As can be observed even without taking any precise measures, the group of figures is built around a pentagram. Since Pythagoras, the pentagram is a symbol of what constitutes humans (fire, water, air, earth, and psyche). But it is also geometrically linked to the “golden section” otherwise named “divine proportion” which has rather intriguing mathematical and musical properties, and is widely observed in a number of natural structures. Pacioli never wrote that the golden section is the standard of beauty, but he gave five reasons why this number is “divine”: it is unique; it can be defined from three segments like the Trinity; it is irrational and therefore cannot be fully determined; it endlessly generates the same proportions, thus reflecting the divine immutability and omnipresence; it allows to generate the dodecahedron which, according to Plato, represents the whole universe, as what really matters from his standpoint are not phenomena, but the immovable symmetries which underpin all phenomena and realities in the universe.
So why would Da Vinci choose to represent a scene which is nowhere to be found in canonical texts ? And why would he insist, by painting his Virgin and the Child with St Anne which took so many years of work ?
As mentioned, among his religious paintings and if we except the Last Supper and the St Jerome, Leonardo painted for the most part scenes related to the birth of Christ, or his infancy; he also focused on the figure of St John the Baptist. This is all related to the mystery of Incarnation, i.e. the meeting, or the coexistence, whatever the correct term might be, of the two fundamental dimensions found in the Vitruvian man.
There is no scene in the Gospels, or any other canonical document for that matter, narrating a meeting of the Virgin and her Son meeting with her mother St Anne. This group bears the strange name of “Anna Selbdritt” or “Anna Metterza” (“Anne in third place”) in art history, suggesting that St Anne is a kind of adjunction. In several instances, such as the Anna Metterza by Masaccio and Masolino now at the Uffizi in Florence, or the later St Anne Mother of the Virgin by Giovanni Piemontese (1471), now at the Gemälde Galerie in Berlin, St Anne stand right behind the Virgin who holds her Son in her lap, in accordance with a vertical construction somewhat at odds with the principles of perspective as it tends to belittle optically the Virgin as compared to her mother.
Leonardo, probably conscious of this difficulty, innovates – after different attempts which are evidenced by drawings now in the Louvre and Venice – by shifting the head of Mary to the right, and the child even further, which allows the three to communicate visually among each other, He builds the group in a triangle of which St Anne is the summit, with the right edge made of the aligned gazes of St Anne looking at her daughter, of Mary motherly looking at her Son who returns the look, and the lamb – caressed by the Son – looking at the three characters from the lower right corner of the triangle. The base of the triangle is essentially formed by Mary’s thighs as she sits herself on her mother’s knees, while the left edge is Mary’s back extending in a way St Anne’s neck. This composition is amazingly active, dynamic, and despite the fact that everyone seems to be sitting in a precarious, unstable position, does not convey any sense of artificiality. This is most certainly because the faces are so serene, each with an imperceptible smile, a sweetness that cancels any notion of effort.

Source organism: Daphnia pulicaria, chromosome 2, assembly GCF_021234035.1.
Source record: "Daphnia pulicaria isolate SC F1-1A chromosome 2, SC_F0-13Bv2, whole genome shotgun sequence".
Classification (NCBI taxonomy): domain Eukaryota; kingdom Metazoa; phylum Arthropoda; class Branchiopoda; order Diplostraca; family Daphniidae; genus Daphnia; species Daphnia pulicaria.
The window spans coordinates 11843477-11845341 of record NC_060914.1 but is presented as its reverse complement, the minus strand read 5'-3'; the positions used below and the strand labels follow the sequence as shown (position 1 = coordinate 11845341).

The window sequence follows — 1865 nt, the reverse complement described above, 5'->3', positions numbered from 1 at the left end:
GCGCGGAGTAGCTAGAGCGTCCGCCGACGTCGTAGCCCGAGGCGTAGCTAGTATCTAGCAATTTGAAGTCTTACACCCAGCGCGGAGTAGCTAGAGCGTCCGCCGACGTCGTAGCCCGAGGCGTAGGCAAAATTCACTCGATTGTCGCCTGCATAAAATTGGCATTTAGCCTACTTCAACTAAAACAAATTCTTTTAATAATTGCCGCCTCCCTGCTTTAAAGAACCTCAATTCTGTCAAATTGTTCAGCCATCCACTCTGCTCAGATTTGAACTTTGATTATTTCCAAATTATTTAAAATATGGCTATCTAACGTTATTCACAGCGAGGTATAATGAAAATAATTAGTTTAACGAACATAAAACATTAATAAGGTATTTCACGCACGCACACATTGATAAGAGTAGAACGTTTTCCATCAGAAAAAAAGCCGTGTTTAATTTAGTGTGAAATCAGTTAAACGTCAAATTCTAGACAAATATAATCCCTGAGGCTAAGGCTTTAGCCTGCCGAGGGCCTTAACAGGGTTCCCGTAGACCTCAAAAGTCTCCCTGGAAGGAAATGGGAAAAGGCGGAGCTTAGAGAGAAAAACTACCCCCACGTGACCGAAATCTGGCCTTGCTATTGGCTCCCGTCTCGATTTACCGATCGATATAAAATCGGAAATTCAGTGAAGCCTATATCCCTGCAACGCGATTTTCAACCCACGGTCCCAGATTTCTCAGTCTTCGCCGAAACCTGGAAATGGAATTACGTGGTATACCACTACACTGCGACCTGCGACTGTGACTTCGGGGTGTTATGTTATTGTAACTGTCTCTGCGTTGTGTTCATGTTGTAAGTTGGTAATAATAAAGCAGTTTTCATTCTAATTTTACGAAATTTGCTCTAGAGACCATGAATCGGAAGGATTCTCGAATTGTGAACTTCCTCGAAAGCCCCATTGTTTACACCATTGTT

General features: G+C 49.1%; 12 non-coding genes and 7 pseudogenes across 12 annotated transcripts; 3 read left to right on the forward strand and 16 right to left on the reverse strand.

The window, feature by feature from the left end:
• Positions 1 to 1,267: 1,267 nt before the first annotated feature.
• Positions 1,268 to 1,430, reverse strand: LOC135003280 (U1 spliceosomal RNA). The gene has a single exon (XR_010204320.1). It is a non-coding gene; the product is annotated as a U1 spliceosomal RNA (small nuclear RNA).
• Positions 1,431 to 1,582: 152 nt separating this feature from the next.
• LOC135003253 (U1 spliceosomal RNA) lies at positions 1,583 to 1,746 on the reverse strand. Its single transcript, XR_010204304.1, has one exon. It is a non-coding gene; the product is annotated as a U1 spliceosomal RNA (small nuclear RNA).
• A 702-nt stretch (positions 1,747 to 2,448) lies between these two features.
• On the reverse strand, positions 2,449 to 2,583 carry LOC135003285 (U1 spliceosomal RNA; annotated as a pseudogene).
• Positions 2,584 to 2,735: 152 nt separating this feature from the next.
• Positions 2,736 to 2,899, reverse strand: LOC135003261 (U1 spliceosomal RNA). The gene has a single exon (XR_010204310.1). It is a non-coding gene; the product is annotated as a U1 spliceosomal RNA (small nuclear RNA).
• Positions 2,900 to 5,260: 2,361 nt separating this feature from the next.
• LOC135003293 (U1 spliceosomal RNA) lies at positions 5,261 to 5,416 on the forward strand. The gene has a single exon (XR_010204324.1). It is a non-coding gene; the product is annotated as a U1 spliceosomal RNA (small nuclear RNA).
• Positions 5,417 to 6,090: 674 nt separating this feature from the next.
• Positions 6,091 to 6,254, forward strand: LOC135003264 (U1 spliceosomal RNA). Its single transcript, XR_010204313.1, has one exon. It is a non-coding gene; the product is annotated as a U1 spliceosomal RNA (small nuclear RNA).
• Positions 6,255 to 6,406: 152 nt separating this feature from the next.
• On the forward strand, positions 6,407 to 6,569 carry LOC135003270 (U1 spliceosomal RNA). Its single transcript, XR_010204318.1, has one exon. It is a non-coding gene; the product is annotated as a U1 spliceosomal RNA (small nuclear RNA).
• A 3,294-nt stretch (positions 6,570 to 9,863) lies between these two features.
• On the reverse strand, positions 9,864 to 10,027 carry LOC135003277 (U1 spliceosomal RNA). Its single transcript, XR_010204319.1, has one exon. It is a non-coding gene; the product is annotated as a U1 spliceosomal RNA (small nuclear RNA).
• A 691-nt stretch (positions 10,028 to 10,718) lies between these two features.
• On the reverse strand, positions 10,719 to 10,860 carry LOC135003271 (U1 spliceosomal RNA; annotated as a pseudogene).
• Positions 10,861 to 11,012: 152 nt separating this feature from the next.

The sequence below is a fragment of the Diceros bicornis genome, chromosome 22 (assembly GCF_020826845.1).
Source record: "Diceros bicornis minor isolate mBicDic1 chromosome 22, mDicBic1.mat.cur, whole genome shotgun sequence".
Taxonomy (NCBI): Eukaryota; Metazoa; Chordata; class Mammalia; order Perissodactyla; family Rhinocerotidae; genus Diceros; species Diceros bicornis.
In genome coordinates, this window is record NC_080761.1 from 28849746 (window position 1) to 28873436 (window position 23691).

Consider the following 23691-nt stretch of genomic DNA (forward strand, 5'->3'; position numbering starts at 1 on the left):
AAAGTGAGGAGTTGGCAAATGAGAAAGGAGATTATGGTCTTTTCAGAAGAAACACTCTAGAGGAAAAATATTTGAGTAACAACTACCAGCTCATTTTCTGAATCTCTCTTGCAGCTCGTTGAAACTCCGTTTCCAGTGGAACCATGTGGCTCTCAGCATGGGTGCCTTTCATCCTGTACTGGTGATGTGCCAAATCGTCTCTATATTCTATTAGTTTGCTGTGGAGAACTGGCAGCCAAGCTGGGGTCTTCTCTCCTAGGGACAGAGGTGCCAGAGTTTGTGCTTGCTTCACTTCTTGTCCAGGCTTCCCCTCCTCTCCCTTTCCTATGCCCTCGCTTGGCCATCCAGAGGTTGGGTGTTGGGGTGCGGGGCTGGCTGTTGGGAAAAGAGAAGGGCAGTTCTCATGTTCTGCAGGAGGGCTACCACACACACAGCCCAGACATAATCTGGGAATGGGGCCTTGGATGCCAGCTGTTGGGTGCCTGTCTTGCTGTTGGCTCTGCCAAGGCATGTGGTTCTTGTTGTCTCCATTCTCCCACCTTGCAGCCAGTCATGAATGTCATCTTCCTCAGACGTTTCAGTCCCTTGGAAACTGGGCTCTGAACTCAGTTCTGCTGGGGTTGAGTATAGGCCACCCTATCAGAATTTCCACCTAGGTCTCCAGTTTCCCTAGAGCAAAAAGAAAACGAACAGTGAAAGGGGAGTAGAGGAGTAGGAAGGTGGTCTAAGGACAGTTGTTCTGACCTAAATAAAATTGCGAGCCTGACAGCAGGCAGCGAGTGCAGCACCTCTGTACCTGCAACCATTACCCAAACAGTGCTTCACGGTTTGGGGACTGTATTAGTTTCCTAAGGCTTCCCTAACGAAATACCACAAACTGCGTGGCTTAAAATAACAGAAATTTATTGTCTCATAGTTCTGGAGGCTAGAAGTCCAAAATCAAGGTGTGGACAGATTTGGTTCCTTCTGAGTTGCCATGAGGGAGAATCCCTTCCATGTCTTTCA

The grandmother and the mother are both directing their gaze downwards, towards the Son who is the incarnation of divinity, and the lamb which represents the meaning of this incarnation, i.e. redemption.
We can immediately interpret this scene as sacred because of two main symbolic markers: the lamb first of all, that is the very symbol of sacrifice and which presence would otherwise not make any sense. It is the destination, the culmination of the history of humanity represented by the succession of the three human figures, from the elder on top to the younger at the bottom. In the child, humanity achieves its true and final nature. The second obvious marker is the traditional colours of the Virgin’s clothes: red is the blood of life which gives birth to the Saviour and a foretelling of his sacrifice, while blue connotates the celestial origin of her motherhood, the mingling of these two colours thus indicating that in her the earthly and celestial dimensions have met and resulted in the incarnation of divinity.